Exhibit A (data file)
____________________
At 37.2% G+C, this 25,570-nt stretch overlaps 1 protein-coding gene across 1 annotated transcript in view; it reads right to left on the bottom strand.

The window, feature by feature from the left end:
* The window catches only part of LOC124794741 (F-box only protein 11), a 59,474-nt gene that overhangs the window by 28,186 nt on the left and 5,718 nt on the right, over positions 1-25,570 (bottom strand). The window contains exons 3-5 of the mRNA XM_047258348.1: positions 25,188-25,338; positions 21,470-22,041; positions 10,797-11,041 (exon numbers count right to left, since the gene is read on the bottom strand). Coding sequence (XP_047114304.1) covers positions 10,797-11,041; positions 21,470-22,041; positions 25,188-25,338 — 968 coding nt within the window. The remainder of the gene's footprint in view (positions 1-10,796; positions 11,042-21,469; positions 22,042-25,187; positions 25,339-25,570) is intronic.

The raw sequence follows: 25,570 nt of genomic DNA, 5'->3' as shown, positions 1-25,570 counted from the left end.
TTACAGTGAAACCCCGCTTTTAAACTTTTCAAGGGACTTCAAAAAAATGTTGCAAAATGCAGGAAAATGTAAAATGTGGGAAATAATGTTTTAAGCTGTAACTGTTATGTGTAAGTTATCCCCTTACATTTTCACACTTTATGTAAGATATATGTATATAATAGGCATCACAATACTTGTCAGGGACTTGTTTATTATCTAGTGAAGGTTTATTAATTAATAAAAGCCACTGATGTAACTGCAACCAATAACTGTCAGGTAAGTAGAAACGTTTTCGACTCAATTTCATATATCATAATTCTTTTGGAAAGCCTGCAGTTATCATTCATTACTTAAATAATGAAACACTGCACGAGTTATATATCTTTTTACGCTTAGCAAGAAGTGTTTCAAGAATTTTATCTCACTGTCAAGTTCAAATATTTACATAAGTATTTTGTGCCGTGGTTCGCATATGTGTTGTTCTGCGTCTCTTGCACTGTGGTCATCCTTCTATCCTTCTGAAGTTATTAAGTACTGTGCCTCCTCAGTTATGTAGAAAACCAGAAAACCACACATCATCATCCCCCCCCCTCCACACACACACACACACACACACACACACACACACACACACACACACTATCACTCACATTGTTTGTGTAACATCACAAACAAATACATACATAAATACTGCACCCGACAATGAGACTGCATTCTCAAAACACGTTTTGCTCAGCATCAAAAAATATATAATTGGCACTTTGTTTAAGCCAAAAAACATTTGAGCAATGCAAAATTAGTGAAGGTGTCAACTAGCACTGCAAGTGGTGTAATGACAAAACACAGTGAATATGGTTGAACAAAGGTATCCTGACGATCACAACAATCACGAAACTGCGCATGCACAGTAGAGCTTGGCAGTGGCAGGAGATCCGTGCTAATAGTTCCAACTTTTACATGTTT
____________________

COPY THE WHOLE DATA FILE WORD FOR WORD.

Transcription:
At 37.2% G+C, this 25,570-nt stretch overlaps 1 protein-coding gene across 1 annotated transcript in view; it reads right to left on the bottom strand.

The window, feature by feature from the left end:
* The window catches only part of LOC124794741 (F-box only protein 11), a 59,474-nt gene that overhangs the window by 28,186 nt on the left and 5,718 nt on the right, over positions 1-25,570 (bottom strand). The window contains exons 3-5 of the mRNA XM_047258348.1: positions 25,188-25,338; positions 21,470-22,041; positions 10,797-11,041 (exon numbers count right to left, since the gene is read on the bottom strand). Coding sequence (XP_047114304.1) covers positions 10,797-11,041; positions 21,470-22,041; positions 25,188-25,338 — 968 coding nt within the window. The remainder of the gene's footprint in view (positions 1-10,796; positions 11,042-21,469; positions 22,042-25,187; positions 25,339-25,570) is intronic.

The raw sequence follows: 25,570 nt of genomic DNA, 5'->3' as shown, positions 1-25,570 counted from the left end.
TTACAGTGAAACCCCGCTTTTAAACTTTTCAAGGGACTTCAAAAAAATGTTGCAAAATGCAGGAAAATGTAAAATGTGGGAAATAATGTTTTAAGCTGTAACTGTTATGTGTAAGTTATCCCCTTACATTTTCACACTTTATGTAAGATATATGTATATAATAGGCATCACAATACTTGTCAGGGACTTGTTTATTATCTAGTGAAGGTTTATTAATTAATAAAAGCCACTGATGTAACTGCAACCAATAACTGTCAGGTAAGTAGAAACGTTTTCGACTCAATTTCATATATCATAATTCTTTTGGAAAGCCTGCAGTTATCATTCATTACTTAAATAATGAAACACTGCACGAGTTATATATCTTTTTACGCTTAGCAAGAAGTGTTTCAAGAATTTTATCTCACTGTCAAGTTCAAATATTTACATAAGTATTTTGTGCCGTGGTTCGCATATGTGTTGTTCTGCGTCTCTTGCACTGTGGTCATCCTTCTATCCTTCTGAAGTTATTAAGTACTGTGCCTCCTCAGTTATGTAGAAAACCAGAAAACCACACATCATCATCCCCCCCCCTCCACACACACACACACACACACACACACACACACACACACACACACACTATCACTCACATTGTTTGTGTAACATCACAAACAAATACATACATAAATACTGCACCCGACAATGAGACTGCATTCTCAAAACACGTTTTGCTCAGCATCAAAAAATATATAATTGGCACTTTGTTTAAGCCAAAAAACATTTGAGCAATGCAAAATTAGTGAAGGTGTCAACTAGCACTGCAAGTGGTGTAATGACAAAACACAGTGAATATGGTTGAACAAAGGTATCCTGACGATCACAACAATCACGAAACTGCGCATGCACAGTAGAGCTTGGCAGTGGCAGGAGATCCGTGCTAATAGTTCCAACTTTTACATGTTT